These counterprotesters—hundreds of them, this time—seem less like hell’s own soldiers and more like a largely middle-aged crowd having a really good time. Activists use cowbells and drums and tambourines to create a beat for assorted chants. Two hold an enormous cloth sign strung within a PVC-pipe frame: “FINALLY TRUMP ARRESTED.” There are at least two people in Trump masks and prison uniforms. One of them leans over the metal guardrails and bangs on a pan while the others shout at the pro-Trumpers, who shout back.

Everyone on that side is happy Trump is getting arrested. It’s a street party; few if any seem focused on why Trump has ended up on the wrong side of the law. Amid the signs and chants, I see only two acknowledgments of that which has brought us here today: There is a carefully drawn Stormy Daniels holding a flogger with the words “Someone is going to get spanked” in the background, and a sign with a checklist of all the criminal charges currently hanging over the former president’s head. “Hush money. Tax fraud. Classified Documents. January 6. Election Interference.” The hush money is checked. The rest, of course, are not. They’re coming, the man with the checklist assures us. They’re all coming.

A little after 10:30 a.m., the street next to the park explodes with a deafening cacophony of cheap whistles. I am told later this is all for Marjorie Taylor Greene, who did not even make it to the park before turning tail a few minutes after arriving. The woman that 60 Minutes recently called “smart and fearless”—the woman who claims the J6 rioters would have won if she’d been operationally involved—opted to conduct interviews from the safety of her car.

History is happening here, in New York City. As the Watergate scandal unfolded, Richard Nixon faced potential charges for bribery, conspiracy, and various counts of obstruction. But he resigned, and Gerald Ford pardoned him. Today, Trump stands accused of a cobbled-together felony that may not manage to wobble, let alone stand up in court. Other charges may be on the wind, but this—this will always be the first; the cherry popped for La Résistance at last. Precedent has shifted today. The legacy of that shift will likely impact far more politicians than just Trump.

Media in the adjoining area of Collect Pond Park awaiting Donald Trump’s arrival for his arraignment.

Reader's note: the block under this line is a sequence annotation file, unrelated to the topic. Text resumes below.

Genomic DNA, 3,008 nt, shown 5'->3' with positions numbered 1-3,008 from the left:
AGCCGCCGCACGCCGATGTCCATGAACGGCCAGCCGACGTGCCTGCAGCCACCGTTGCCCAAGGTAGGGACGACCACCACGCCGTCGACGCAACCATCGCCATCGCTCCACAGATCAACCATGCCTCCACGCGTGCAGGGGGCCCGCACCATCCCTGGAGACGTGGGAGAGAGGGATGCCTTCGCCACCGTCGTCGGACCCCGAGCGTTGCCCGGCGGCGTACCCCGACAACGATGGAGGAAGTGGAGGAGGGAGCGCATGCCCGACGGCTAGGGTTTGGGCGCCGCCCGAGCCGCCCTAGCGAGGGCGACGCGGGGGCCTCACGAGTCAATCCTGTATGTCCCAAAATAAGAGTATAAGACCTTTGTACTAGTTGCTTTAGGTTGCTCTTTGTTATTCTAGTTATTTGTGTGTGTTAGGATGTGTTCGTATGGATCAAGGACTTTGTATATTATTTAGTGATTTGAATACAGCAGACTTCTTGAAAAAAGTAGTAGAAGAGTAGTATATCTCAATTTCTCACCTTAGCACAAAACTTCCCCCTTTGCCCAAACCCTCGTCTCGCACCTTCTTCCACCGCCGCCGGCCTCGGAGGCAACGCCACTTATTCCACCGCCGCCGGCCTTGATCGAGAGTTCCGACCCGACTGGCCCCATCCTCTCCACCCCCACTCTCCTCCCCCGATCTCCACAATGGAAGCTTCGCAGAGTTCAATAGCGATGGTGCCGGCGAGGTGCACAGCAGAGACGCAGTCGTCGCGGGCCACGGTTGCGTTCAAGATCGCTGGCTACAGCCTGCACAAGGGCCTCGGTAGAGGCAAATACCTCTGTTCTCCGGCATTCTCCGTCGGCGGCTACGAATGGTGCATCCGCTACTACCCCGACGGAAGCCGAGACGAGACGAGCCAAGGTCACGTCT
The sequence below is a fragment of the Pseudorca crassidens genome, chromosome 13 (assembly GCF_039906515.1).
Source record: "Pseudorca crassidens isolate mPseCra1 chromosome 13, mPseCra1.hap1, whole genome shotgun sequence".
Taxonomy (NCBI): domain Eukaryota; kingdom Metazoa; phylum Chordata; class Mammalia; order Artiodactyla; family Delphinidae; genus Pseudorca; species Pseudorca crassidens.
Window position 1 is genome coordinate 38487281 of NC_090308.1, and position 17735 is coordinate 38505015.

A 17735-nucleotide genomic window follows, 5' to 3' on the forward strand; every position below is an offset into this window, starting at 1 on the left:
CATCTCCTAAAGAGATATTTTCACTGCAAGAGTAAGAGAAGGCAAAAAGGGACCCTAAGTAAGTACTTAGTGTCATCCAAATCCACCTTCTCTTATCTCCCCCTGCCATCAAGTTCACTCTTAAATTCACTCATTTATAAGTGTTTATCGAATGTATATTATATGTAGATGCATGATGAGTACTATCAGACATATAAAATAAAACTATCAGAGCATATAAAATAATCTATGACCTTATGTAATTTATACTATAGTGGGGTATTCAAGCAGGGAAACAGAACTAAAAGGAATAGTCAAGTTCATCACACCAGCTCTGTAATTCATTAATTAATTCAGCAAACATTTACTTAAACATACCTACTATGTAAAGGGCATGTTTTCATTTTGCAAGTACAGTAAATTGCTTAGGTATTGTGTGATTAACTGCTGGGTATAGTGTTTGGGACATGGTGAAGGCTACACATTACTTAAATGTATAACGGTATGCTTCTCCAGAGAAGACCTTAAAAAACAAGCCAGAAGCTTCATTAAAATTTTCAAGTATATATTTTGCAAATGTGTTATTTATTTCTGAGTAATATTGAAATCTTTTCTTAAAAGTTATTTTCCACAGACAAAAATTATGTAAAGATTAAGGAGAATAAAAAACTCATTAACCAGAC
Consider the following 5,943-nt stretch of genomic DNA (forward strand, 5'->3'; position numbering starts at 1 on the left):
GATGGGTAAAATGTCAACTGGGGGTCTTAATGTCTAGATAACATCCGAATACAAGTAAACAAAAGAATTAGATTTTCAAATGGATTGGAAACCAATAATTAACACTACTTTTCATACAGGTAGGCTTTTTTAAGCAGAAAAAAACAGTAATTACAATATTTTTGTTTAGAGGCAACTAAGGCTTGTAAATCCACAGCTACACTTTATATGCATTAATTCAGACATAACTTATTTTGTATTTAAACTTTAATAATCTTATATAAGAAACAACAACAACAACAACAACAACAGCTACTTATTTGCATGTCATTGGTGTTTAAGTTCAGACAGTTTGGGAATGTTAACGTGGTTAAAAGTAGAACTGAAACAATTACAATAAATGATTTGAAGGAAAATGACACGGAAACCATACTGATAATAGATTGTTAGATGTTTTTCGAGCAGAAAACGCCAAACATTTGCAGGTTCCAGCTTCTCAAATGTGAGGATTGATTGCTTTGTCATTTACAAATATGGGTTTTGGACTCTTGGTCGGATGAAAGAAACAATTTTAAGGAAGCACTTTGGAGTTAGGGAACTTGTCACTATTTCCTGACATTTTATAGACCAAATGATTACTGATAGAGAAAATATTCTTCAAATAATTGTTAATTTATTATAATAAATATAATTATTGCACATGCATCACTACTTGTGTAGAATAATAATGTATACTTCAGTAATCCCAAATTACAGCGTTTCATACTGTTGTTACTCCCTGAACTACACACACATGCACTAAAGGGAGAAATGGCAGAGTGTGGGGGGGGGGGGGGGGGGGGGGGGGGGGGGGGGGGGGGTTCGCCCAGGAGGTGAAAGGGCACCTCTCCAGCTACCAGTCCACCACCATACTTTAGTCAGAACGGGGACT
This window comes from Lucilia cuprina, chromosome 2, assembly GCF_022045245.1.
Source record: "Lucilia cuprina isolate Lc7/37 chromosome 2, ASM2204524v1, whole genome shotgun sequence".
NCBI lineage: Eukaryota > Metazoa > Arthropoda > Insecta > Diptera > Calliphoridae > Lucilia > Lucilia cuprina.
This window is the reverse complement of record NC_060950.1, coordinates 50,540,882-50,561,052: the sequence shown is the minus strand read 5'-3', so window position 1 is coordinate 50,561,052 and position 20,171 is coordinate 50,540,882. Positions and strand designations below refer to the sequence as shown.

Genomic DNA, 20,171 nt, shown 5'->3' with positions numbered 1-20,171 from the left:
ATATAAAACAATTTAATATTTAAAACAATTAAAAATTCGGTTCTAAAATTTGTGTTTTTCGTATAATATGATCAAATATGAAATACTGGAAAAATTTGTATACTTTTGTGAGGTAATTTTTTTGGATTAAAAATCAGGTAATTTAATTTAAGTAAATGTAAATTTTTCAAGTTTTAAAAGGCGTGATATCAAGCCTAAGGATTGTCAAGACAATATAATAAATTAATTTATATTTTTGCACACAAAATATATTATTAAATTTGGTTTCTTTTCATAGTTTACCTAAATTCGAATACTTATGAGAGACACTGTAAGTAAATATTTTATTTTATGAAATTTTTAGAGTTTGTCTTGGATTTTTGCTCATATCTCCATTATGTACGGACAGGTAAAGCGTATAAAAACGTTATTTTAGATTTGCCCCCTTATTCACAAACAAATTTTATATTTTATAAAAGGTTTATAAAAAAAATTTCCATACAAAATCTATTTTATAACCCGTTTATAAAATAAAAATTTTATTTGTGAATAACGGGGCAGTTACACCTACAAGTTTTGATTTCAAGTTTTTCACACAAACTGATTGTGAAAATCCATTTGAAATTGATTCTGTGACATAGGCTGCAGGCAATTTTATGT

Yuvraj Khanna/The New Republic

But nothing about this protest feels like History. The counterprotesters are celebrating in a way that feels no different from the celebrations that kicked off after Trump lost the 2020 election. Periodically, chants of “Lock Him Up!” break out; many signs say it too. I am thinking of an election seven years ago, when this kind of rhetoric shocked people.

There is, of course, no comparison between Hillary Clinton and Donald Trump; one stands accused of multitudinous felonies spanning several jurisdictions, and the other, for all her corruption, stood accused of having an email server. Nevertheless, the tropes of American politics have forever changed. Impossible things have become possible, shocking things are mundane. So many precedents have been shattered. The overhang of the chaos of these past few years will linger long after Trump himself is gone.

Across the barricades, the Trump supporters display the same sullen fury they always have. It’s just another rally. Another day to yell in the sun.

“Two genders! Two genders!” the man in the red shirt screams, again and again. And suddenly, more shouts ring out—a maelstrom of fury focusing in on a single point, crushed as tightly around it as the press crushed into George Santos hours ago. It is, at first, difficult to see at whom this anger is being directed. It turns out that two men, one of whom wears a brown jacket with a stained-glass bird pin on his lapel have run afoul of this faction. Later, I’ll be told that the men provoked this reaction because one was displaying pins on his backpack—small buttons supporting various liberal causes.

By the time I get there, the pro-Trump folks are chanting, in unison: “F*ggot.” The men, who are queer, happily confirm this, which sends a ripple of disgusted glee through the crowd. “You suck dick!” they scream: loudly, furiously, endlessly. Someone tells him to keep his hands off their children. “Andrew Tate will help you!” another yells. The protesters at the front of the scrum are losing their minds. Others tell them to calm down. “It’s J6!” someone yells; not as encouragement but as a warning. Someone screams that the man with the bird pin started this, asked for this, made them do it. Someone else screams that the feds are the ones escalating things. Everyone is screaming.

Everywhere I go in this crowd, someone is talking about drag queen story hour. Or the trans agenda. Or just, gender. “Two genders!” The man in the red shirt is keeping at it. Others occasionally join in.

Finally, during a lull, I approach the shouting man. Why do you keep saying this? What does this have to do with the indictment? His eyes meet mine. I notice a small earring in his left ear; a tiny cross dangles from it. “It pisses them off the most,” he says, quietly, then turns around and continues his work.

At some point in the middle of this mess, Trump will enter the courthouse through the back, beyond the reach of all these cameras. He will plead not guilty to 34 felony counts, then quietly leave the way he came, travel back to LaGuardia, and fly home to Mar-a-Lago.

Collect Pond Park really was a pond once, the man with the bird pin tells me. He’s a researcher, doing a project that intersects with the history of this place. The pond was a source of drinking water for the town, but people used it to dispose of industrial waste and dead animals, with predictable results. It became a symbol of corruption in the nineteenth century. And here we are today, he says excitedly, with the bridge that used to span the pond serving as a barrier between left and right.

It has always been a rotten place. A monument to shortsightedness. Above us, the flag still waves: Trump, it says, or death.